Featured Research

from universities, journals, and other organizations

Field Of Germs: Food Safety Is In Farm Worker's Hands

Date:
February 23, 2009
Source:
Temple University
Summary:
Food safety policy experts say protocols need to look beyond dirty processing plants. Farm workers aren't required to be vaccinated, which presents an increased threat for the spread of disease, particularly among foods that do not require cooking.

Farm workers harvesting yellow bell peppers near Gilroy, California.
Credit: iStockphoto/Nancy Nehring

The recent salmonella outbreak linked to 575 illnesses and eight deaths across 43 states was shown to come from a dirty peanut processing plant in Georgia. And while it is essential for food processing plants to be clean and sanitary, Temple public health professor Jennifer Ibrahim, Ph.D., says officials need to consider other possible sources of illness.

"Right now, all of the focus is on the state of the peanut processing plant, but no one is really looking at the bigger picture — where else can illness be passed along to the food?" she said.

In a report published in the March issue of the Journal of Environmental Health, Ibrahim specifically highlights farm workers themselves — those who handle the food before it even gets to the plants — as another potential source for food borne illness.

"Farm workers tend to be a transitory group, so you might have someone working in the field who hasn't been doing this for very long, and might not be aware that what they're doing can be harmful," said Ibrahim.

She adds that farm workers aren't required to be vaccinated, which presents an increased threat for the spread of disease, particularly among foods that do not require cooking.

"The current food safety system is very reactive in that policies aren't really looked at until a major event happens," said Ibrahim. "But how often do you hear about friends or family having a bout of food poisoning? It highlights a need to be proactive and re-evaluate the processes of the FDA and USDA to ensure things don't fall though the cracks."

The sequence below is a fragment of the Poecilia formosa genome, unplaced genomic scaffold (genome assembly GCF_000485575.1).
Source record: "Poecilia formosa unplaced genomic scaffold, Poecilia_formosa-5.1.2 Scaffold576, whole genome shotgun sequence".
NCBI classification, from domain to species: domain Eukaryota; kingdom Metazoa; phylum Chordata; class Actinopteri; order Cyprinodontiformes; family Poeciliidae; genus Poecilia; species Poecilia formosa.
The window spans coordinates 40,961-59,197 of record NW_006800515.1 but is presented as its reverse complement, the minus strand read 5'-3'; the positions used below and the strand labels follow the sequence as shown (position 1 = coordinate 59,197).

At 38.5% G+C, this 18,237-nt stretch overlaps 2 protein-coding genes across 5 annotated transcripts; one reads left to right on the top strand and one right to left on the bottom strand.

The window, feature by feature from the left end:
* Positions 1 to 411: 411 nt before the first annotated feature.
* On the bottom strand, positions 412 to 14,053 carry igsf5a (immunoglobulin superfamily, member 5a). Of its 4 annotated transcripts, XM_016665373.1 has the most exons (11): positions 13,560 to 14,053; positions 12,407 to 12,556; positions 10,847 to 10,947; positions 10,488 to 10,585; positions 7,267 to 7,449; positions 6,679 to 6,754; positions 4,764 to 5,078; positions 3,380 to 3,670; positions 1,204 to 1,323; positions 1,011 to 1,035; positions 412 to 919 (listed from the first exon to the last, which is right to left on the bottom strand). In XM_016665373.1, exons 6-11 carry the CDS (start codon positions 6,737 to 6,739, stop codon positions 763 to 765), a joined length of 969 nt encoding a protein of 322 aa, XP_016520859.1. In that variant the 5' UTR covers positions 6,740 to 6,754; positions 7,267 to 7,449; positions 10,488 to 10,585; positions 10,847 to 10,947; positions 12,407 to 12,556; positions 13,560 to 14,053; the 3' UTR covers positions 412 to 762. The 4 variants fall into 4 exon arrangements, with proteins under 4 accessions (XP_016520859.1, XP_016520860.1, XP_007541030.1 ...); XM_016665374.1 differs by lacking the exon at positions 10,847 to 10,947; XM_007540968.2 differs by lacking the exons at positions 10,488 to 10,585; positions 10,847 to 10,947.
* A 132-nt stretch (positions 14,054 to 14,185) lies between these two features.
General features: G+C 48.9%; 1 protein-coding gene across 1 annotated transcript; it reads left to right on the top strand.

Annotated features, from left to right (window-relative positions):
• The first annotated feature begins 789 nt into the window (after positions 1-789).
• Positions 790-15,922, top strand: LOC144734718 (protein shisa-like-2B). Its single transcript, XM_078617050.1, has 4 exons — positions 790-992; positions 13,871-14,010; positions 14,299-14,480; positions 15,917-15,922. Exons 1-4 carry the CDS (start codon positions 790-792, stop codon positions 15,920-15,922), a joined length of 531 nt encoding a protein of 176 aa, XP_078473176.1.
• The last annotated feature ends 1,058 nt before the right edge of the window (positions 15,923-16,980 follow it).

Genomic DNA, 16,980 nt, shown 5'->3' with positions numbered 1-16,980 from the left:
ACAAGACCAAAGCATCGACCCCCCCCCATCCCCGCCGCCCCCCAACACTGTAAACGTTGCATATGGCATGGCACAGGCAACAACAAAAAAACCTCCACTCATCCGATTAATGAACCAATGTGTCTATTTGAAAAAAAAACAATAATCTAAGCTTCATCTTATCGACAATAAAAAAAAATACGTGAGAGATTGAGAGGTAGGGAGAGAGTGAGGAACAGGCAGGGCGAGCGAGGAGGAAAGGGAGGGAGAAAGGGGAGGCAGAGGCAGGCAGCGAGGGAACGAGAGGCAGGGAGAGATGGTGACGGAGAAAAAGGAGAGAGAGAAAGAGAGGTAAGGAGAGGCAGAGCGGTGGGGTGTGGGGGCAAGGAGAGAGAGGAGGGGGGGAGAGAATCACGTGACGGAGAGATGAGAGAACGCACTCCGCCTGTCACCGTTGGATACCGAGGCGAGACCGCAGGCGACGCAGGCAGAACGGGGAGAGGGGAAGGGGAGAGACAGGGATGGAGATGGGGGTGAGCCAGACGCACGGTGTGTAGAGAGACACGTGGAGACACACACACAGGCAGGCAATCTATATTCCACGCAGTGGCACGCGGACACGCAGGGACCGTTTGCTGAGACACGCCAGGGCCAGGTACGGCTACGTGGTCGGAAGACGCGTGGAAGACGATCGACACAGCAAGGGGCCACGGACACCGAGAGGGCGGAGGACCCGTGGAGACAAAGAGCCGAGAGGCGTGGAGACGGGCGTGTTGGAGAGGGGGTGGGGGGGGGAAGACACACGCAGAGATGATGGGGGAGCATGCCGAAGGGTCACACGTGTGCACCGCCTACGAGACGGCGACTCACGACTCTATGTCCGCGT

In her report, Ibrahim lists a few basic practices that can help prevent the spread of food borne disease by farm workers:

  • Vaccinate all workers at hire. Ibrahim notes that farm workers typically only spend about 150 days on a particular farm before moving onto the next. To prevent workers from contracting and spreading infection, she suggests vaccinating each worker on their hire date. "Preventing cases of food borne illness are more cost-effective than treating them," she said.
  • Get tough on enforcing the Occupational Health and Safety Act. Many companies are lax in providing their farm workers with adequate plumbing and hand washing facilities in the field, a requirement of the act, passed in 1970. "Not providing workers with the appropriate amenities for waste disposal and hand washing increases the risk of outbreaks of illnesses like E. coli and Salmonella," said Ibrahim.
  • Provide understandable information on sanitation. Because many field workers are immigrants, Ibrahim says it's imperative to provide culturally competent ways to educate workers about disease prevention and treatment.

"By setting these practices, it can only serve to help the public, not just by preventing illness but improving the overall quality of the food supply," said Ibrahim. "And that could result in better health outcomes, both here and around the world."


Story Source: